The dates for the first program cycle are official:
Introduction to Applied Peace & Conflict Studies: February 27 & 28, 2023
Conflict Analysis: March 6 & 7, 2023
Negotiation: March 13 & 14, 2023
Communication: August 30 & 31, 2023
Mediation & Dialogue: September 4 & 5, 2023
Dilemma Management: September 11 & 12, 2023
Module 1) Introduction to Applied Peace & Conflict Studies
The first module invites students to explore the challenges of dealing with conflict in the political and societal context from various theoretical and practical perspectives.
It introduces into the overlapping fields of peace and conflict studies and conflict resolution practice and conveys knowledge about central concepts and constitutive controversies of these fields. Students acquire a basic set of analytical instruments that enable them to think systematically about conflicts and different ways to address them – in general and in the political-societal realm in particular.
Specific emphasis lies on a set of critical arguments that peace and conflict study scholars have leveled against existing conflict management and resolution practices, such as so-called Western “liberal peace” approaches, and their presumed cultural contingency and normative imperialism. Challenges of translating theory and norms into the practical reality of political and societal processes and vice versa will be brought into focus as well.
Against this background, students develop concrete critical questions pinpointing the key challenges of the field. In the following modules, they will use these questions as different lenses to read and understand the practice of conflict management and its complex preconditions and implications.
Module 2) Conflict Analysis
The second module is based on a practice-oriented understanding of conflict analysis, which defines it as any analysis that aims to investigate those aspects of a conflict that need to be understood to act and intervene in a conflict in a constructive and responsible way.
Students acquire theoretical insights into general conflict features, patterns, and dynamics. The module allows students to apply different conflict analysis methods (such as identifying interests behind actors’ stated positions) to a case study and critically reflect on the various merits and limits of such “tools”.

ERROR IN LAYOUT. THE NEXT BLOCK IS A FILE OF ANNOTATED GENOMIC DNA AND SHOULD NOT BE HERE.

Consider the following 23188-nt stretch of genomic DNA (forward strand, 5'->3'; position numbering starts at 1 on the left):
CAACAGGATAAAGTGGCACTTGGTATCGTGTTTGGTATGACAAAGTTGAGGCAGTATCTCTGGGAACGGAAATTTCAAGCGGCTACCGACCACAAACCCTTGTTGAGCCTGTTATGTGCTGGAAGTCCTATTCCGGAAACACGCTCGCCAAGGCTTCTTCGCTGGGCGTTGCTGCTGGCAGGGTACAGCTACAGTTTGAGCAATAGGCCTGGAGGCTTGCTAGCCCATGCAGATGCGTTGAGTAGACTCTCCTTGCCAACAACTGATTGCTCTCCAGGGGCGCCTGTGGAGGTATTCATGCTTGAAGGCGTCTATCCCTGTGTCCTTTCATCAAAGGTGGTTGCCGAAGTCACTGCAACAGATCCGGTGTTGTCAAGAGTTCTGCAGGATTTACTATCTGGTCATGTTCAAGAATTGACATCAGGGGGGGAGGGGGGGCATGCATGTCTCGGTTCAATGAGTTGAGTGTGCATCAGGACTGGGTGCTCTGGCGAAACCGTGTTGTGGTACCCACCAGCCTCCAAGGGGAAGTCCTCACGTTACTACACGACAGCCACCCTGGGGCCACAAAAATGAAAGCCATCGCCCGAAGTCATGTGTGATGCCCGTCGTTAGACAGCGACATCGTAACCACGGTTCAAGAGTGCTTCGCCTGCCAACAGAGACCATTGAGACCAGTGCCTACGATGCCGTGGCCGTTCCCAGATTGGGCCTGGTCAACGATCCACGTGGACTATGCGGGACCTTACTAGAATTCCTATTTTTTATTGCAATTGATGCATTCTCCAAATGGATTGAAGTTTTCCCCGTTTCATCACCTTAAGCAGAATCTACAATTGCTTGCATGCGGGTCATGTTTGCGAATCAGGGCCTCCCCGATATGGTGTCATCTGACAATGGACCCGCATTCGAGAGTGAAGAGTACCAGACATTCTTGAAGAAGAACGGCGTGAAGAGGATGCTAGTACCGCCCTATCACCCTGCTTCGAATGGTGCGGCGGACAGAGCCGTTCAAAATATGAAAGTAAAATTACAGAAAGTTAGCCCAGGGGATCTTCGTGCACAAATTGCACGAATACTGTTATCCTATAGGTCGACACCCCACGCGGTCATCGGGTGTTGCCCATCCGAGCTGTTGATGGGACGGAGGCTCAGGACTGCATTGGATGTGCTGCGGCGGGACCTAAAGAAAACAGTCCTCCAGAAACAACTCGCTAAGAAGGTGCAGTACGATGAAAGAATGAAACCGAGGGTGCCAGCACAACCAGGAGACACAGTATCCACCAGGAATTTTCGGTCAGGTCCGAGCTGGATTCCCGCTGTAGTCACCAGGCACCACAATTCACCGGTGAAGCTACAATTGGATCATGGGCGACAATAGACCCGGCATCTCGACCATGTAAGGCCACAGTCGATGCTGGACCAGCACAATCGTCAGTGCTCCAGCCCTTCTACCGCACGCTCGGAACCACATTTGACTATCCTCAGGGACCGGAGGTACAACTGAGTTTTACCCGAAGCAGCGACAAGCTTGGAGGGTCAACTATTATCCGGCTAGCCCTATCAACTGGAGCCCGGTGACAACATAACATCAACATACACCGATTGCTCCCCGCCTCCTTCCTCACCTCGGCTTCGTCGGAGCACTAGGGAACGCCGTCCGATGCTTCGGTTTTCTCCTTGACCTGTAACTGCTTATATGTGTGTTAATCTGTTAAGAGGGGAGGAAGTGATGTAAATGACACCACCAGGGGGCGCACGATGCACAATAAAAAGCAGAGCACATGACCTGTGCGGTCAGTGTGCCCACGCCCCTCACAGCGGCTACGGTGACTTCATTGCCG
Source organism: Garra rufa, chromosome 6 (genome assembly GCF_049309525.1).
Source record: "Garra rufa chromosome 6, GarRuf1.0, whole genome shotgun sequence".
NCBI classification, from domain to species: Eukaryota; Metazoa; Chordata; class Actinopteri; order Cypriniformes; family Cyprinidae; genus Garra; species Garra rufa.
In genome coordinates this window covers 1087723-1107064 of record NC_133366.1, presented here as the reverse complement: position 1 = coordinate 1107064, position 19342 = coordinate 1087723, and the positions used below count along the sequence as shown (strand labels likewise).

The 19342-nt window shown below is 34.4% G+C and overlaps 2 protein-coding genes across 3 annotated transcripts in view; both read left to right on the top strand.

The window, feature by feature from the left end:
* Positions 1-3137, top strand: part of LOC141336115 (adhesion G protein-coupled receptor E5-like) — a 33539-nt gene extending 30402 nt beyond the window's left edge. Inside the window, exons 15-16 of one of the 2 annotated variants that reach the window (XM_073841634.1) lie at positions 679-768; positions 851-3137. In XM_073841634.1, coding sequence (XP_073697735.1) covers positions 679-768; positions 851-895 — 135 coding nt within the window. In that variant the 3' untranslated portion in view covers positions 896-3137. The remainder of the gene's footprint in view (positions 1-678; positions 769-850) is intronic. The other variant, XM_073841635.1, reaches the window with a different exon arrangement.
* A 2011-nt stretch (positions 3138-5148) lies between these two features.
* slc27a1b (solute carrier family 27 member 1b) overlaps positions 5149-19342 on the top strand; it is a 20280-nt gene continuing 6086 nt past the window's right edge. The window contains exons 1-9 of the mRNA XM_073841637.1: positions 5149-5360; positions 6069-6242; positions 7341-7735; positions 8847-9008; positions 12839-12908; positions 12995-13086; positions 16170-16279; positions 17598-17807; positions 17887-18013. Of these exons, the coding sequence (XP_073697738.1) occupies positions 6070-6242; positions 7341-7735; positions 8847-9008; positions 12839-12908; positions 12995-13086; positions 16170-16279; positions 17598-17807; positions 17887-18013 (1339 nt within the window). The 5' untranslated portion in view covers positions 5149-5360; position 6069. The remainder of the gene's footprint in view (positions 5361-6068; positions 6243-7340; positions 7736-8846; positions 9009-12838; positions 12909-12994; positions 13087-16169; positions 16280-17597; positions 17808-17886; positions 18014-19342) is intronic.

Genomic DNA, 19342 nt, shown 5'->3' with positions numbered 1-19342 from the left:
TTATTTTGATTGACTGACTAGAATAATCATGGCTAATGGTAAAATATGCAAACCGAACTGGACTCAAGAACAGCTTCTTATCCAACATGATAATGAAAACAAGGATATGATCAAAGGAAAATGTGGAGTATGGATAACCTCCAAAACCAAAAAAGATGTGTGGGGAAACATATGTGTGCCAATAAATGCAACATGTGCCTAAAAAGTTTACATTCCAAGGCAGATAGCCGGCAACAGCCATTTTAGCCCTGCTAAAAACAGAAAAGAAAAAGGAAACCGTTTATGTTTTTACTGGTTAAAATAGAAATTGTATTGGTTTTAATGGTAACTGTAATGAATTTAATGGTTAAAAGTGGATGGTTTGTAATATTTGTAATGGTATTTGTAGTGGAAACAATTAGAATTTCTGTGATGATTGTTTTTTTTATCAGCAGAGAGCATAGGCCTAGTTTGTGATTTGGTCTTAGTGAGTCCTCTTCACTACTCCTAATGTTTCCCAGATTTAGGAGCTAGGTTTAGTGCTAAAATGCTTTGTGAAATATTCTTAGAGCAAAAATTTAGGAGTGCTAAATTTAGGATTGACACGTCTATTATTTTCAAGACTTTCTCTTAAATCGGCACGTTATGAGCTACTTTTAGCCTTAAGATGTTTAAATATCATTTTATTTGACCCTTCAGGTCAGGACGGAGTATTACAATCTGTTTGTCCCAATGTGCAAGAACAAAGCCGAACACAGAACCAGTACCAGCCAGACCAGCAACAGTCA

Moreover, the module will give room for indepth discussions of questions central to conflict analysis, such as what counts as and where to get reliable information; how conflict analysis determines conflict perception and, in consequence, also intervention approaches; and what practical implications result from this crucial role of conflict analysis.
Module 3) Negotiation
Negotiation is at the center of any conflict management and resolution effort. The third module intends to help students understand the central dynamics and the potentially dilemmatic nature of negotiations.
From their involvement in case scenario simulations and role plays, students learn to distinguish between the stages of value-creation and value-distribution and derive a structural framework that applies to negotiations in different contexts. The module is designed to help students acquire crucial micro-skills such as active listening and formulating interest profiles. Students will also develop an individual negotiator profile for each participant of the course and learn how to deal with typical negotiation pitfalls.
One of the challenges of negotiations in the socio-political sphere is the complexity of conflict issues and the resulting number of actors that need to be involved to reach and implement agreements. The module will provide students with basic knowledge of how to plan and structure a negotiation process in this environment: Who should talk with whom, in what kind of setting, in which sequence about which issues.
Module 4) Communication